Here, we can see (at left) the shoulder of Cloghernagh, also marked on EastWest Mapping’s wonderful maps as ‘Bendoo’. There are only two “Ben’s” (in physical geography, ‘Ben’ is commonly used as part of a place name for a mountain peak in Gaelic) that I know of in Wicklow, the other being Benleagh – which is shown in the above photograph on the right – the imposing looking cliffs above the tree line. Also visible is the Fraughan Rock Glen (or ‘Fraggle Rock’ as I like to call it!), almost dead center.
Lugduff translates to English as ‘Black Hollow’ – though I am not certain what/where the ‘hollow’ is – perhaps the hollow referred to is the hollow of Fraughan Rock Glen, it certainly looked dark this day and if the sun were behind it (as is the case on a clear day in winter) then the glen most certainly would be very dark due to its northern aspect. If someone knows what the ‘hollow’ is, please correct me in the comments!
Then finally, that dark towering hulk that is Lugnaquilla itself – slightly left of center, rising up into the clouds.
A closer view of Bendoo and Lugnaquilla, with fog rolling off the cliffs of the south prison of Lugnaquilla. A great approach to Lugnaquilla itself is to start at the bottom of the Fraughan Rock Glen and follow the forest track (bottom right) up to the Fraughan Rock Brook and handrail the waterfall up. Tough work going up, even harder going down, it’s quite steep, wet and slippery in places. I must do that walk again soon, it’s amazing, but it is tough on weak/injured/overused/arthritic joints. From the Hollow Of Luqueer, at the top of the waterfall, swinging slightly north of west helps avoid some steep rocky terrace areas and then when on higher ground and past the terraces a heading south east will take you to past Cannow mountain and onto the Lugnaquilla plateau itself.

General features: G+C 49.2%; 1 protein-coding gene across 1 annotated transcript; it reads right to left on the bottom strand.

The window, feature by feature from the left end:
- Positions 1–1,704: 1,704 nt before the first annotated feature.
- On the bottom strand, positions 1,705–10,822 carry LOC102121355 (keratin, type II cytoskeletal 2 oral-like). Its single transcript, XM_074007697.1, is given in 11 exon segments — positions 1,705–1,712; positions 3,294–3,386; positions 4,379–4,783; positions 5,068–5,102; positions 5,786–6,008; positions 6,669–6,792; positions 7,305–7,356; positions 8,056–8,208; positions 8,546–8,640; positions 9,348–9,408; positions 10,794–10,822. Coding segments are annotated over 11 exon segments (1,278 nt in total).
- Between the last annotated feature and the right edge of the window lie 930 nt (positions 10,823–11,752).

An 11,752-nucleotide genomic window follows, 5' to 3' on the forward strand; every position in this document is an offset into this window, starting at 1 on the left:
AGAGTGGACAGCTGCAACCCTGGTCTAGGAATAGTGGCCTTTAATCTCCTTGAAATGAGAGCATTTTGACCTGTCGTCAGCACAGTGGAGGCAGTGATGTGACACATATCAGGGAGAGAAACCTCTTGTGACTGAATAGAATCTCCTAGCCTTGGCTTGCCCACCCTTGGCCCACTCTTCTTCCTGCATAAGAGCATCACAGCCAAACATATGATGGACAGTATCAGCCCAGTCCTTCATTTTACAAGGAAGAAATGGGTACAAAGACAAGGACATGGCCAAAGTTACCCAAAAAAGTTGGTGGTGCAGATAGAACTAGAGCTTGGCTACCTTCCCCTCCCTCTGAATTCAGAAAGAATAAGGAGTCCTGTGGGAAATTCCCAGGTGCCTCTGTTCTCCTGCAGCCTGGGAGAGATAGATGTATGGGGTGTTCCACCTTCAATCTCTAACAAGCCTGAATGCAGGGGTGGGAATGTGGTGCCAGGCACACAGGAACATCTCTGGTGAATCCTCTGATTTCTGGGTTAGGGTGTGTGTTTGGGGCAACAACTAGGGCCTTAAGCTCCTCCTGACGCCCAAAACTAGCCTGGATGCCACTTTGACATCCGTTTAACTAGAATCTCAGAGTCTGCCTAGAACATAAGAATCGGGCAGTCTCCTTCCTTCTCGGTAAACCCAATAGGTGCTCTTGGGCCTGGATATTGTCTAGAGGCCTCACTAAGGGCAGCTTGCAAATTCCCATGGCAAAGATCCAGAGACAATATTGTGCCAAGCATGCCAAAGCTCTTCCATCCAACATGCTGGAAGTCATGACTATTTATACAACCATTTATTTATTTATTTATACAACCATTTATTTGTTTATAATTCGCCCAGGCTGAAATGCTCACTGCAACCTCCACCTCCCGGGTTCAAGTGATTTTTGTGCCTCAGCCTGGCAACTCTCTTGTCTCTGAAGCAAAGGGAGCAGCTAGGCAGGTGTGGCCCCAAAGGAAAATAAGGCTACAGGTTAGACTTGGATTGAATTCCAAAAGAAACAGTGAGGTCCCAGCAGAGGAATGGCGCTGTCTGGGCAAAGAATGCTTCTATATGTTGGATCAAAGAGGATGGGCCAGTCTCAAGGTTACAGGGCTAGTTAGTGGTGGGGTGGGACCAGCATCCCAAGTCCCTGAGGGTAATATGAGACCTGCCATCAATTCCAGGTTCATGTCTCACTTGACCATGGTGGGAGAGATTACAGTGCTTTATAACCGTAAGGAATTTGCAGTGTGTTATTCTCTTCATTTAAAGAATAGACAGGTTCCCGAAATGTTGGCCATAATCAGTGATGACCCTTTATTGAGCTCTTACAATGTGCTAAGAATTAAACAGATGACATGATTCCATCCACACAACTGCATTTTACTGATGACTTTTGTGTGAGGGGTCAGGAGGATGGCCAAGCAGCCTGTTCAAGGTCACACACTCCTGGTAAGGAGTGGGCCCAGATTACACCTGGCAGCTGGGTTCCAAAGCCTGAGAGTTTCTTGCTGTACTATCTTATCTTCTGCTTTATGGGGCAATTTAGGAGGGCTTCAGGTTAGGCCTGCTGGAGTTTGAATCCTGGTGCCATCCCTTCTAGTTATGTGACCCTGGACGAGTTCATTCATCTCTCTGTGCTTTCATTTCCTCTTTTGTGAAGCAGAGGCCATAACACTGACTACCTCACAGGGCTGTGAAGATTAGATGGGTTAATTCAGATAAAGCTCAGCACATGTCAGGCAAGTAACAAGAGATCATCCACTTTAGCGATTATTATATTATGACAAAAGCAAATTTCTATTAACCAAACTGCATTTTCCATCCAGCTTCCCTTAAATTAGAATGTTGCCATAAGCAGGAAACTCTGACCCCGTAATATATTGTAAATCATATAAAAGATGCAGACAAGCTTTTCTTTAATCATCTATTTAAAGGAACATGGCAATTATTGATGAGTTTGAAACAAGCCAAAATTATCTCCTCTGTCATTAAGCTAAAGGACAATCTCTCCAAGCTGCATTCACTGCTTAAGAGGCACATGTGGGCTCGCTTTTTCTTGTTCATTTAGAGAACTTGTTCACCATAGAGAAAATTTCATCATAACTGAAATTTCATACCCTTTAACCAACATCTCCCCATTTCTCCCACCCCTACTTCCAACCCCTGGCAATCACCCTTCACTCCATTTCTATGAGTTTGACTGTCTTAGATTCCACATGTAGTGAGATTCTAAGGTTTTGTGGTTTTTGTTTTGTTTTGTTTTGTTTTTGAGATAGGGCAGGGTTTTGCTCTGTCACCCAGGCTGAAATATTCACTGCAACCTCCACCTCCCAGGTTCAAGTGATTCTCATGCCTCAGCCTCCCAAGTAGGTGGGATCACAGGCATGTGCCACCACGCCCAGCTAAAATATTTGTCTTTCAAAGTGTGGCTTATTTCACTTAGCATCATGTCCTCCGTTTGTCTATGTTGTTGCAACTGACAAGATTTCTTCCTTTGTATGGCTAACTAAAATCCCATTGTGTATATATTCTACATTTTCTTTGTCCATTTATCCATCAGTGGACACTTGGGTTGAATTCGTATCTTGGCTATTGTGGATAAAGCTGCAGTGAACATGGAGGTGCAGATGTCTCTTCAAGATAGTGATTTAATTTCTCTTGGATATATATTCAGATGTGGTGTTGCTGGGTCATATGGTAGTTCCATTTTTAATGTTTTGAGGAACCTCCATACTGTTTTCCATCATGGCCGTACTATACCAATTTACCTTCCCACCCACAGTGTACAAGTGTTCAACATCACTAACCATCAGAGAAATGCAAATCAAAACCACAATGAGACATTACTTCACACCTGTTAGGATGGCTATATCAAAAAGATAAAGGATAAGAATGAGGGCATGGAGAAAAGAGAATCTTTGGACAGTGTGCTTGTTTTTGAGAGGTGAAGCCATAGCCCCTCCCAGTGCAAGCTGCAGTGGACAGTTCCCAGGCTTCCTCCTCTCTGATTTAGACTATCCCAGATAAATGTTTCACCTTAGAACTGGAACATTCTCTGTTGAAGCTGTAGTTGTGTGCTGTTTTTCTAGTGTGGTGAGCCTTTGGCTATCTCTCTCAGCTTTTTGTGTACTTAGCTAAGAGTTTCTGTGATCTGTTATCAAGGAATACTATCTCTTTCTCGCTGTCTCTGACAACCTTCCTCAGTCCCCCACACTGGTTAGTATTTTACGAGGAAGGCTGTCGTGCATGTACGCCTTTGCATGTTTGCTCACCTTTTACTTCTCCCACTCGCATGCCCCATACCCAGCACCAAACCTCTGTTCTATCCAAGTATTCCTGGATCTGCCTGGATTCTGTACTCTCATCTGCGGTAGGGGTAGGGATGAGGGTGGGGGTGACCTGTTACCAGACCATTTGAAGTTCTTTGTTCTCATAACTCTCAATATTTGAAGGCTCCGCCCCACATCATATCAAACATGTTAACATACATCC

Starting to head back now, lunch had and exercise complete – the conical Croaghanmoira stands proud to the south east, with Carrawaystick waterfall visible near bottom right. Yep, I know Wicklow pretty well!
Back on the Spinc boardwalk now, and boy – it’s pretty busy! One of the things I find fascinating about walking in Wicklow, is that some places are completely deserted, while other places can be like Piccadilly Circus! As readers of this blog will know, I prefer the quieter spots.
Here is a view of the rocky area (my lofty perch) I was sat atop for my earlier images of the day, on the right hand side. At left we see the slopes of Camaderry, another regular haunt of mine!
Back at the car and another great day in the hills. Time for an Indian take away when I get home I think (I love Chicken Madras!).
P.S. Happy Birthday to my Dad today!
Thank you for reading!